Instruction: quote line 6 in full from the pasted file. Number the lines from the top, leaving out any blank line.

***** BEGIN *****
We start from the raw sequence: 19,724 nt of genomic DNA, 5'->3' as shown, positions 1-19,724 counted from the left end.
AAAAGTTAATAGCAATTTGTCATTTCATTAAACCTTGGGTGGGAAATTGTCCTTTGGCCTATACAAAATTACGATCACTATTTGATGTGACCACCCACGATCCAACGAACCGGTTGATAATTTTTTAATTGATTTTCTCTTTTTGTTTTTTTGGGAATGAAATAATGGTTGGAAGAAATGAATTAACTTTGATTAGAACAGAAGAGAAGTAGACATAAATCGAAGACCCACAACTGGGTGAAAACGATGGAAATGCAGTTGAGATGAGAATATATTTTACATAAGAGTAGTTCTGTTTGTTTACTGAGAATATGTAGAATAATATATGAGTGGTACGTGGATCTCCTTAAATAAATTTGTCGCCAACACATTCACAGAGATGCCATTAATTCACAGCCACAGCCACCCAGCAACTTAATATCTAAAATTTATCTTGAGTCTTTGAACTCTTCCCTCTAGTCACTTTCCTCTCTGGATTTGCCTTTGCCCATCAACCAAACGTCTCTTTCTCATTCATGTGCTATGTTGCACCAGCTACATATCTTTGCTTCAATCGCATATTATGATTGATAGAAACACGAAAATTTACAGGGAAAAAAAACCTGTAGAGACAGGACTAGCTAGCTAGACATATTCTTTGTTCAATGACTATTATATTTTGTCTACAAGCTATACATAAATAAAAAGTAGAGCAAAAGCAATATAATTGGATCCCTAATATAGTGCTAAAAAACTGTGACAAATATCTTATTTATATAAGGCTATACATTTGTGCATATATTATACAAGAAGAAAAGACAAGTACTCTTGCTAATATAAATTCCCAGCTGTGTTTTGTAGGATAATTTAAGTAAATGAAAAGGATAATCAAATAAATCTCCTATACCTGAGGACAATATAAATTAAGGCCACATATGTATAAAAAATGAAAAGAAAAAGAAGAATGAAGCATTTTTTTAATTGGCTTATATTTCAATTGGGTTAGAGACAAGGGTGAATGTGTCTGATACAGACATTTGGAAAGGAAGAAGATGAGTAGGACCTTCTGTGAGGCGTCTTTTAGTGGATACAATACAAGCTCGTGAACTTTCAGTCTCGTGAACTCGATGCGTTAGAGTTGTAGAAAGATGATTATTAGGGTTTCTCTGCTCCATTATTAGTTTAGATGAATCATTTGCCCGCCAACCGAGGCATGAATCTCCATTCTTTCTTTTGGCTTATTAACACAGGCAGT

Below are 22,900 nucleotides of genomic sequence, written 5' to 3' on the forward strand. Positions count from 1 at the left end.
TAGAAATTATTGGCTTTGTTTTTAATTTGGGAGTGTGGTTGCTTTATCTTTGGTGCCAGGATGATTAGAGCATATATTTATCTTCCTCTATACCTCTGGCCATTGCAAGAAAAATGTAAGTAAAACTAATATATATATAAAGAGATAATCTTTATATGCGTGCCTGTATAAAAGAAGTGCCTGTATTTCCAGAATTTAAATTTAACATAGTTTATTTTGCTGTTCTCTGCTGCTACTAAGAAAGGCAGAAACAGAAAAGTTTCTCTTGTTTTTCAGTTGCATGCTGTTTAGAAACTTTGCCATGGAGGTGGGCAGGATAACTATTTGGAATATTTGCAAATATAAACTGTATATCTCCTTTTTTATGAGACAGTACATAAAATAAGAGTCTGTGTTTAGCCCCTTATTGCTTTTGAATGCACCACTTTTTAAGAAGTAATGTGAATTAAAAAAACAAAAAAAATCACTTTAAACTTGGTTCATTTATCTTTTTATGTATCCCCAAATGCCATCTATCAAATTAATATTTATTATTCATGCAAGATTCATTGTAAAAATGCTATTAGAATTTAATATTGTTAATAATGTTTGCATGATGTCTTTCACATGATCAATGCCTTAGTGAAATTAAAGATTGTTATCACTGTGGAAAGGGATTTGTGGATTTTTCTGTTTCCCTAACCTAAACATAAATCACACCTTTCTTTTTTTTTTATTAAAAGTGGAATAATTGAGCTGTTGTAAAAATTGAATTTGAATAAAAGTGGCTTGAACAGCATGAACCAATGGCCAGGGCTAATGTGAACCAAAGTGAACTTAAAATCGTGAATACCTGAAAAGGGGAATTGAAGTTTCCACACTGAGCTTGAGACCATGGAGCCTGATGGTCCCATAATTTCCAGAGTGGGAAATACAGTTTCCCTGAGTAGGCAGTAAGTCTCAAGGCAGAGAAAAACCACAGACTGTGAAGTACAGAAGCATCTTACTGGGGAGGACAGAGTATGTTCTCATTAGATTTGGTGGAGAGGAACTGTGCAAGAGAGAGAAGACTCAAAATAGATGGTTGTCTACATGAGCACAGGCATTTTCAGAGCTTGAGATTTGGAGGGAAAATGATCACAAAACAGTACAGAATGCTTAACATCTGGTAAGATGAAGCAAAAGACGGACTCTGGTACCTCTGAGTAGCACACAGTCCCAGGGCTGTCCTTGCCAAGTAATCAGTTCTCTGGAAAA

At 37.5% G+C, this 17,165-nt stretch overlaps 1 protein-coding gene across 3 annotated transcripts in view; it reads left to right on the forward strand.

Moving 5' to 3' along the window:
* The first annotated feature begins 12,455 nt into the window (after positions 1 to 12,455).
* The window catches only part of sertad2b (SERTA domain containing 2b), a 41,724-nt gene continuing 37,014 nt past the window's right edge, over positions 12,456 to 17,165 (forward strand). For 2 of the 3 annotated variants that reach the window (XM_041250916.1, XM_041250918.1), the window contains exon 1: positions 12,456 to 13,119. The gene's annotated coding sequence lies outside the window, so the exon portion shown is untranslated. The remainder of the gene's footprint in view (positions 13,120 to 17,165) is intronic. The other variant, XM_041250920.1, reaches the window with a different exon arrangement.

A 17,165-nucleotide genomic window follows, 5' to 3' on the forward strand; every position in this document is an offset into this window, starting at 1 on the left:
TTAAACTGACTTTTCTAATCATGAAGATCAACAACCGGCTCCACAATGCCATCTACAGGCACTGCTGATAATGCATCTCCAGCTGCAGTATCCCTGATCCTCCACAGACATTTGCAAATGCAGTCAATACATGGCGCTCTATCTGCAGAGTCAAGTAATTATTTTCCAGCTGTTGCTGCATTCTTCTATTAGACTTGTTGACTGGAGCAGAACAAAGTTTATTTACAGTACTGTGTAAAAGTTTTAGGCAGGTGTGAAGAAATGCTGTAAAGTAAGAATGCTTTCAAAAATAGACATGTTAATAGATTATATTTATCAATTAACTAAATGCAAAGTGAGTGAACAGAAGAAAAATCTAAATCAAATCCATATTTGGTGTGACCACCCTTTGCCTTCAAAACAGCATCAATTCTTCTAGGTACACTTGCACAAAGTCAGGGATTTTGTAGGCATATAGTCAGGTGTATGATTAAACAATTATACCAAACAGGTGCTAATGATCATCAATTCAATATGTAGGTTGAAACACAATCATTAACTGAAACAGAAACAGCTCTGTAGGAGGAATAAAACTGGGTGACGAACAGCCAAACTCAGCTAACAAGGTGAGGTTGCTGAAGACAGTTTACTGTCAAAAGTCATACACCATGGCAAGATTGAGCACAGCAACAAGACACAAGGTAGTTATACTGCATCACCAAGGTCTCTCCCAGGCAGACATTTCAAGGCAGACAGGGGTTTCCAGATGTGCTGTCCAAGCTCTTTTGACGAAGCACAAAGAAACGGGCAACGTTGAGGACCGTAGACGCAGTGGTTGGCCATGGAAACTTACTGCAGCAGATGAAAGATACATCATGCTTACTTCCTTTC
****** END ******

Moving 5' to 3' along the window: